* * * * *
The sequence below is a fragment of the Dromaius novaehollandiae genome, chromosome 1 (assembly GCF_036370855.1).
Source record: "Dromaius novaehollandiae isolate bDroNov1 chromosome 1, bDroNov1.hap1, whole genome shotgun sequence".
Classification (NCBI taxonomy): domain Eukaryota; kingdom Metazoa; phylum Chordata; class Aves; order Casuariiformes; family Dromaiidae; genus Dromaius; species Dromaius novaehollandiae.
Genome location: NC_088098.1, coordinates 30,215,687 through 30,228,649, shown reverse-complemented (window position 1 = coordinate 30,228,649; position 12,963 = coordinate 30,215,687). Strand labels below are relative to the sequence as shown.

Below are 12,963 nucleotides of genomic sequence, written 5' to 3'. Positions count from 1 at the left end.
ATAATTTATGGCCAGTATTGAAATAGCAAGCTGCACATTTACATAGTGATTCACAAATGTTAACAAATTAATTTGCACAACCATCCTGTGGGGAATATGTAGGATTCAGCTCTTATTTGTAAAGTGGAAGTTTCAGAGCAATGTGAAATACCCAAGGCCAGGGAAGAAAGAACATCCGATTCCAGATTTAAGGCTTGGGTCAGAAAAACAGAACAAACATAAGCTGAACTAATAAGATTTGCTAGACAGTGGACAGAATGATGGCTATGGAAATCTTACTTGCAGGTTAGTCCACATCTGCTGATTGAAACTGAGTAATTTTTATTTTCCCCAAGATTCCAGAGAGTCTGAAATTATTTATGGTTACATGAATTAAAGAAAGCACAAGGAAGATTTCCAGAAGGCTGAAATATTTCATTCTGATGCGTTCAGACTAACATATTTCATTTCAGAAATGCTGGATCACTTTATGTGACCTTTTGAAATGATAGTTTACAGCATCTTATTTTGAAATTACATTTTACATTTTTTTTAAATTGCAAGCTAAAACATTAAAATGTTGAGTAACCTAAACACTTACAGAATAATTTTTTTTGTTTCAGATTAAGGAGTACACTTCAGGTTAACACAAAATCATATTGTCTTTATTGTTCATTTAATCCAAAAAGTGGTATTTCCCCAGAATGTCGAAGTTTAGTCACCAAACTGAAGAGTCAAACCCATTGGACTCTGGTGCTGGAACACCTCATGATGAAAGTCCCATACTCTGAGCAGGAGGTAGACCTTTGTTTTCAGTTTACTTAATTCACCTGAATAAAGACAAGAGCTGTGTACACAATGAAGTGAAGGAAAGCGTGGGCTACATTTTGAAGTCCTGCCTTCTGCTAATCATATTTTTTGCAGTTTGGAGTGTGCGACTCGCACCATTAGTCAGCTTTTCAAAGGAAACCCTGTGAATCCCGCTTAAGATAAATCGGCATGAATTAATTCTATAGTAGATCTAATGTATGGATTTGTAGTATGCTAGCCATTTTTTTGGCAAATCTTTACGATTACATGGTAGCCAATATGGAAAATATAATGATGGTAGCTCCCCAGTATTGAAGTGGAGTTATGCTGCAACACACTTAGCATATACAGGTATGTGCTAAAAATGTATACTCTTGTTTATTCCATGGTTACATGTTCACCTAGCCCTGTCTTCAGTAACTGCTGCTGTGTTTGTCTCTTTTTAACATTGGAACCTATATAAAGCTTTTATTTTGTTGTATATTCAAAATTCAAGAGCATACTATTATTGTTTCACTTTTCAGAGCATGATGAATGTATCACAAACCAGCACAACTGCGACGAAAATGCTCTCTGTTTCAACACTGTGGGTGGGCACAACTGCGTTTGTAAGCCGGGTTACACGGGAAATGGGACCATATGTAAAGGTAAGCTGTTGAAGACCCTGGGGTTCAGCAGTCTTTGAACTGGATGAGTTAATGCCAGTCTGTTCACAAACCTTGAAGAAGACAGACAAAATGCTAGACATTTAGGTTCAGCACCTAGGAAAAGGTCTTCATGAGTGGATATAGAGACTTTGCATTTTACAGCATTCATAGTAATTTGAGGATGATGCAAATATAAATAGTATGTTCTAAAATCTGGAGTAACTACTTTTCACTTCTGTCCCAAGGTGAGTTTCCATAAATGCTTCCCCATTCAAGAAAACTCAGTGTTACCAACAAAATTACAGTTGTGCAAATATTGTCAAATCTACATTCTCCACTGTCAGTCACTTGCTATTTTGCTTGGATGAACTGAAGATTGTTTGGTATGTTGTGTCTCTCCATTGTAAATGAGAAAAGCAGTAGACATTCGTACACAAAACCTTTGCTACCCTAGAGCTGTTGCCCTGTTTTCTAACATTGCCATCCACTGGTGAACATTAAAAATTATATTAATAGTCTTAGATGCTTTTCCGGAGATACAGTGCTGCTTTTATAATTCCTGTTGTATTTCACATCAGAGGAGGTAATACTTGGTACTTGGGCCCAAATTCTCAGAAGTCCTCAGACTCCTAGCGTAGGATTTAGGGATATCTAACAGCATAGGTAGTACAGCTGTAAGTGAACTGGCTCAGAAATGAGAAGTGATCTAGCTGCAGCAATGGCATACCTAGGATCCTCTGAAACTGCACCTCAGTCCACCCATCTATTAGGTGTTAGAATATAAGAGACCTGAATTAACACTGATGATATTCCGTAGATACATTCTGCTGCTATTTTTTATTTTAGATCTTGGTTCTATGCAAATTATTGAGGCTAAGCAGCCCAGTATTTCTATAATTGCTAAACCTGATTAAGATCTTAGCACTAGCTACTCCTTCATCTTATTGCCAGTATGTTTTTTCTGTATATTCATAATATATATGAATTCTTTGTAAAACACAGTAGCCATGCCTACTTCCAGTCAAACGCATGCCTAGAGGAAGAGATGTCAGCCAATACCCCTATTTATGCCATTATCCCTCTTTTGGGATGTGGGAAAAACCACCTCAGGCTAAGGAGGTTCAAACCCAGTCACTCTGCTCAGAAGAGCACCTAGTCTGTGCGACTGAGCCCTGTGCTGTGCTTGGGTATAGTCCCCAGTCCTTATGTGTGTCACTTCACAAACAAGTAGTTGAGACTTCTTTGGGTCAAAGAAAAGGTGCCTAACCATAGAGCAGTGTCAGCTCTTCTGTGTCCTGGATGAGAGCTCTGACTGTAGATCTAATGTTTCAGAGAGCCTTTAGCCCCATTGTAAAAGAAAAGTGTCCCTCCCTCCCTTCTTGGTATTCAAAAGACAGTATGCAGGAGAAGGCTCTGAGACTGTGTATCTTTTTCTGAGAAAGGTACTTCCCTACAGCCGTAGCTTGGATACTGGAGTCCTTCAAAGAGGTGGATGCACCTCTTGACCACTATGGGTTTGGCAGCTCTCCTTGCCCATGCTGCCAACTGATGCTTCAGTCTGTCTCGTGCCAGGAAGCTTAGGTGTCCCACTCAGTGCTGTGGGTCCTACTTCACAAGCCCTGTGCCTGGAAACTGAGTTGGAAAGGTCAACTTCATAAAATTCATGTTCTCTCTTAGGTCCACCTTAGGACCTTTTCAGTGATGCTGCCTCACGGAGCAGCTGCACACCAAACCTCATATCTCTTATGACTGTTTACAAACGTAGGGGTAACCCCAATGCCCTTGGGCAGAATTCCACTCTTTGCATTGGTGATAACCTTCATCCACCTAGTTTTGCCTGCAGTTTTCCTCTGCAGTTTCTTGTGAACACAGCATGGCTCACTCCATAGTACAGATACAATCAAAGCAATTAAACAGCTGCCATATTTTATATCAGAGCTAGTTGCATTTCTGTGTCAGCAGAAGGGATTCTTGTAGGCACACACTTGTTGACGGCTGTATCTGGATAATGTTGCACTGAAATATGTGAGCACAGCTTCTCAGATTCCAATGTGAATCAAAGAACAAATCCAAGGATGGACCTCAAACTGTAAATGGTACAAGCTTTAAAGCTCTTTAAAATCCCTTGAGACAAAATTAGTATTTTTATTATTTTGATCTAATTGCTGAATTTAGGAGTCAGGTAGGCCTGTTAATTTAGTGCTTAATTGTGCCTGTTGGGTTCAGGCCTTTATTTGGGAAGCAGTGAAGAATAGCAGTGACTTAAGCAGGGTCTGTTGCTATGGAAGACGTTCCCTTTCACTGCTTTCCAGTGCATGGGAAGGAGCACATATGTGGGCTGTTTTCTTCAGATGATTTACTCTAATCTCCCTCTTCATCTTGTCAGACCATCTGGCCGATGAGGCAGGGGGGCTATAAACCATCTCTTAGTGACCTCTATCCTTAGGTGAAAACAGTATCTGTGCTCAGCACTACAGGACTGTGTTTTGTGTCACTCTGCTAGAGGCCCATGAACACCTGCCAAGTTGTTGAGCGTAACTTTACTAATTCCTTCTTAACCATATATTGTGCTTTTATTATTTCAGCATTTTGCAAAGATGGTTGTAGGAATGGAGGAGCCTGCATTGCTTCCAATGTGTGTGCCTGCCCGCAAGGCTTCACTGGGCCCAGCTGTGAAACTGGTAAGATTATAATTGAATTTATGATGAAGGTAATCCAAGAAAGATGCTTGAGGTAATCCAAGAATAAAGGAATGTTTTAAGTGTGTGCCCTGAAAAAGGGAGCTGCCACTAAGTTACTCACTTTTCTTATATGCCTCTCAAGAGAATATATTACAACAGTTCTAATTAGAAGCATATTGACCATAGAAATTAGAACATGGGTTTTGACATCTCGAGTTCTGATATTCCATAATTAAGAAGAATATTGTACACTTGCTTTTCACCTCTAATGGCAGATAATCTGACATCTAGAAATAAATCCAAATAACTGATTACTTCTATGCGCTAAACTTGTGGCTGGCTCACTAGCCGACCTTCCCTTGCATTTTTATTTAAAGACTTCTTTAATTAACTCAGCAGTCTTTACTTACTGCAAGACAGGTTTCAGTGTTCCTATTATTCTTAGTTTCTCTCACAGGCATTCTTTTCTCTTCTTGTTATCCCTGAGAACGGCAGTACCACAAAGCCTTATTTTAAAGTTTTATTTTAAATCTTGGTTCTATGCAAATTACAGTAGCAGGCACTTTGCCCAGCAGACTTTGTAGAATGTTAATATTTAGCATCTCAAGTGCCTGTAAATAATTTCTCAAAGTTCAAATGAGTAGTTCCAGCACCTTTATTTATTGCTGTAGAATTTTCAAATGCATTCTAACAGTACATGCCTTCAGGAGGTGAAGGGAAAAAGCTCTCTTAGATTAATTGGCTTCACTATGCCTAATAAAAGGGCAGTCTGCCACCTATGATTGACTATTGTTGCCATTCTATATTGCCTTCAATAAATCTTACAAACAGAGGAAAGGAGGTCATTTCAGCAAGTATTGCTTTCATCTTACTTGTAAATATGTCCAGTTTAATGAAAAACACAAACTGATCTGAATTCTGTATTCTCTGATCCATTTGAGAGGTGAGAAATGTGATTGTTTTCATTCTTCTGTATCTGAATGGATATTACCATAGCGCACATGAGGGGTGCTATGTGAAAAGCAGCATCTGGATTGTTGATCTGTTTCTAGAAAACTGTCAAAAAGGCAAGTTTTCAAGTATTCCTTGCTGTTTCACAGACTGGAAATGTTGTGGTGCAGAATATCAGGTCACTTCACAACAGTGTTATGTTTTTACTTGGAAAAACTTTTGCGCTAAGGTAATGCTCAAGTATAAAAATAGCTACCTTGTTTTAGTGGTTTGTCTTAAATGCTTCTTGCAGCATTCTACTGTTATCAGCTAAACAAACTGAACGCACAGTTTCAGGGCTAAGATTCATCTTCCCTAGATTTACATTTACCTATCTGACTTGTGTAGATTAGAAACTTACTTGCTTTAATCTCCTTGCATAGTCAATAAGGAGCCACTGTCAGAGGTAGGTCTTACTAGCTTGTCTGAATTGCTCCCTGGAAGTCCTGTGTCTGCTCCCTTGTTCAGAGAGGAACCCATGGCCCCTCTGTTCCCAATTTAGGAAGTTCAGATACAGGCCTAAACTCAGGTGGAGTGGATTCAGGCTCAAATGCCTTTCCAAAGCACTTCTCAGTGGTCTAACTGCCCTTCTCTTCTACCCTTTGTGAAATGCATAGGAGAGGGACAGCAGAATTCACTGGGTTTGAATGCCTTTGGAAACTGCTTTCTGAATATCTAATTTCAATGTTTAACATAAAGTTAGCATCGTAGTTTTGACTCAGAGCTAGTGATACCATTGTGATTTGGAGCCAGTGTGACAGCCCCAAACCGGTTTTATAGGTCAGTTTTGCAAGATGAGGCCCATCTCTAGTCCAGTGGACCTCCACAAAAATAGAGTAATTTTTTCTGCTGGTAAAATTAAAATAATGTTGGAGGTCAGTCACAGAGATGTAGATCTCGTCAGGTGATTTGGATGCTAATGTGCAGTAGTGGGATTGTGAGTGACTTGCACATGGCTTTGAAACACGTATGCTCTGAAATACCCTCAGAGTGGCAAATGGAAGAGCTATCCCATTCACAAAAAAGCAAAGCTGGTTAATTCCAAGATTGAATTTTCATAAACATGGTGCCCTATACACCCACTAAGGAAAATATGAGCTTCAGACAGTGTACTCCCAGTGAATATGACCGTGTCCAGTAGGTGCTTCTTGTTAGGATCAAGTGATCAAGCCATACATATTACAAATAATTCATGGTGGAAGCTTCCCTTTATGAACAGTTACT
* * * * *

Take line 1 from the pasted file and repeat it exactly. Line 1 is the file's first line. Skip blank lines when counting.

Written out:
The sequence below is a fragment of the Dromaius novaehollandiae genome, chromosome 1 (assembly GCF_036370855.1).